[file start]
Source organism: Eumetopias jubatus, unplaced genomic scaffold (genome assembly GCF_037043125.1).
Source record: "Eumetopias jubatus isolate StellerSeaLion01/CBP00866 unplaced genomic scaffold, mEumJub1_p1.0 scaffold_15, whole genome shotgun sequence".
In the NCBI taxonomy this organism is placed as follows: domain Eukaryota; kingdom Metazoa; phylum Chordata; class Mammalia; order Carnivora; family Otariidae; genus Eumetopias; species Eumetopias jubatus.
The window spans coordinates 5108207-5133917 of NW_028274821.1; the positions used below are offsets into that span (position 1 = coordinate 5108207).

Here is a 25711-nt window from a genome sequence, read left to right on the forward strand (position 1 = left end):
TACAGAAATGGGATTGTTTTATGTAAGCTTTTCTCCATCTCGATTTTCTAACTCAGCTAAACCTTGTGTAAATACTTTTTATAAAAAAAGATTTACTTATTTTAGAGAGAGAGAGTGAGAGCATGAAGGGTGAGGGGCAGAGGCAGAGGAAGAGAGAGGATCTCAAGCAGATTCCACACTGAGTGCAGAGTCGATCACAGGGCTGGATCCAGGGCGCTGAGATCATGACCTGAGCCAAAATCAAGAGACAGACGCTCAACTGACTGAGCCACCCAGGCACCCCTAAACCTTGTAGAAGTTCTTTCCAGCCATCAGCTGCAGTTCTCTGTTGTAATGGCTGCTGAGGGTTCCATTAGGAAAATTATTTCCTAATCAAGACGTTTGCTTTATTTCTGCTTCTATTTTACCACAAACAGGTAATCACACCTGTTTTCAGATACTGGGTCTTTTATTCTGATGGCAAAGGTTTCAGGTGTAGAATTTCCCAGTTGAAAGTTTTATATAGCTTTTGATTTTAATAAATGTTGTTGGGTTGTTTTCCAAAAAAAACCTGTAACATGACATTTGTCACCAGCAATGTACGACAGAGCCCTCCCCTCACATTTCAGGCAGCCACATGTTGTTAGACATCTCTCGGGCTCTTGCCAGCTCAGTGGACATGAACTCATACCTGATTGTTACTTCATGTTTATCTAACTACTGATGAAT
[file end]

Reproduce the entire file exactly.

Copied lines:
Source organism: Eumetopias jubatus, unplaced genomic scaffold (genome assembly GCF_037043125.1).
Source record: "Eumetopias jubatus isolate StellerSeaLion01/CBP00866 unplaced genomic scaffold, mEumJub1_p1.0 scaffold_15, whole genome shotgun sequence".
In the NCBI taxonomy this organism is placed as follows: domain Eukaryota; kingdom Metazoa; phylum Chordata; class Mammalia; order Carnivora; family Otariidae; genus Eumetopias; species Eumetopias jubatus.
The window spans coordinates 5108207-5133917 of NW_028274821.1; the positions used below are offsets into that span (position 1 = coordinate 5108207).

Here is a 25711-nt window from a genome sequence, read left to right on the forward strand (position 1 = left end):
TACAGAAATGGGATTGTTTTATGTAAGCTTTTCTCCATCTCGATTTTCTAACTCAGCTAAACCTTGTGTAAATACTTTTTATAAAAAAAGATTTACTTATTTTAGAGAGAGAGAGTGAGAGCATGAAGGGTGAGGGGCAGAGGCAGAGGAAGAGAGAGGATCTCAAGCAGATTCCACACTGAGTGCAGAGTCGATCACAGGGCTGGATCCAGGGCGCTGAGATCATGACCTGAGCCAAAATCAAGAGACAGACGCTCAACTGACTGAGCCACCCAGGCACCCCTAAACCTTGTAGAAGTTCTTTCCAGCCATCAGCTGCAGTTCTCTGTTGTAATGGCTGCTGAGGGTTCCATTAGGAAAATTATTTCCTAATCAAGACGTTTGCTTTATTTCTGCTTCTATTTTACCACAAACAGGTAATCACACCTGTTTTCAGATACTGGGTCTTTTATTCTGATGGCAAAGGTTTCAGGTGTAGAATTTCCCAGTTGAAAGTTTTATATAGCTTTTGATTTTAATAAATGTTGTTGGGTTGTTTTCCAAAAAAAACCTGTAACATGACATTTGTCACCAGCAATGTACGACAGAGCCCTCCCCTCACATTTCAGGCAGCCACATGTTGTTAGACATCTCTCGGGCTCTTGCCAGCTCAGTGGACATGAACTCATACCTGATTGTTACTTCATGTTTATCTAACTACTGATGAAT